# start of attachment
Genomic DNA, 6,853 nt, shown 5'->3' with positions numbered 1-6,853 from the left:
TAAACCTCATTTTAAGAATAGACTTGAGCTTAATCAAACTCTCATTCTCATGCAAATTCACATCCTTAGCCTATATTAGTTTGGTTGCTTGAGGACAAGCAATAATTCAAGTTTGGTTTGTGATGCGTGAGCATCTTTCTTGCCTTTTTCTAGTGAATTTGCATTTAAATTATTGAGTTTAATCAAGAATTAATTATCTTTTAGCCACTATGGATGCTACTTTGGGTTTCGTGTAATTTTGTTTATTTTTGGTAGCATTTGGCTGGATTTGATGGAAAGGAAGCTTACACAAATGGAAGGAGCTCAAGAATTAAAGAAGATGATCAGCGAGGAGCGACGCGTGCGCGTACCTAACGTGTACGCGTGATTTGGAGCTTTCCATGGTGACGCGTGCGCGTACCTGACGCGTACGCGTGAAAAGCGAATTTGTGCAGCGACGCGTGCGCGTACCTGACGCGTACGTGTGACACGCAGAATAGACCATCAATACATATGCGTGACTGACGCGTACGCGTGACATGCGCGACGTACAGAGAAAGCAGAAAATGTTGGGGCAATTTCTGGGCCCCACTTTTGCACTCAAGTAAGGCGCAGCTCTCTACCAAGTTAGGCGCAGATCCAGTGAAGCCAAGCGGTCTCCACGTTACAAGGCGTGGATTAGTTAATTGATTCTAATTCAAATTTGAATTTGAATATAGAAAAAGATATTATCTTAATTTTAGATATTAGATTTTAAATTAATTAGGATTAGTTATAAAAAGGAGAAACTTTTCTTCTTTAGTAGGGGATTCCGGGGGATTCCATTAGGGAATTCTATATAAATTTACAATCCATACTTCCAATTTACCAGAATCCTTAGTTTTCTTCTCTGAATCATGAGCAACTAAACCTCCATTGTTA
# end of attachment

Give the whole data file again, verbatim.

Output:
Genomic DNA, 6,853 nt, shown 5'->3' with positions numbered 1-6,853 from the left:
TAAACCTCATTTTAAGAATAGACTTGAGCTTAATCAAACTCTCATTCTCATGCAAATTCACATCCTTAGCCTATATTAGTTTGGTTGCTTGAGGACAAGCAATAATTCAAGTTTGGTTTGTGATGCGTGAGCATCTTTCTTGCCTTTTTCTAGTGAATTTGCATTTAAATTATTGAGTTTAATCAAGAATTAATTATCTTTTAGCCACTATGGATGCTACTTTGGGTTTCGTGTAATTTTGTTTATTTTTGGTAGCATTTGGCTGGATTTGATGGAAAGGAAGCTTACACAAATGGAAGGAGCTCAAGAATTAAAGAAGATGATCAGCGAGGAGCGACGCGTGCGCGTACCTAACGTGTACGCGTGATTTGGAGCTTTCCATGGTGACGCGTGCGCGTACCTGACGCGTACGCGTGAAAAGCGAATTTGTGCAGCGACGCGTGCGCGTACCTGACGCGTACGTGTGACACGCAGAATAGACCATCAATACATATGCGTGACTGACGCGTACGCGTGACATGCGCGACGTACAGAGAAAGCAGAAAATGTTGGGGCAATTTCTGGGCCCCACTTTTGCACTCAAGTAAGGCGCAGCTCTCTACCAAGTTAGGCGCAGATCCAGTGAAGCCAAGCGGTCTCCACGTTACAAGGCGTGGATTAGTTAATTGATTCTAATTCAAATTTGAATTTGAATATAGAAAAAGATATTATCTTAATTTTAGATATTAGATTTTAAATTAATTAGGATTAGTTATAAAAAGGAGAAACTTTTCTTCTTTAGTAGGGGATTCCGGGGGATTCCATTAGGGAATTCTATATAAATTTACAATCCATACTTCCAATTTACCAGAATCCTTAGTTTTCTTCTCTGAATCATGAGCAACTAAACCTCCATTGTTA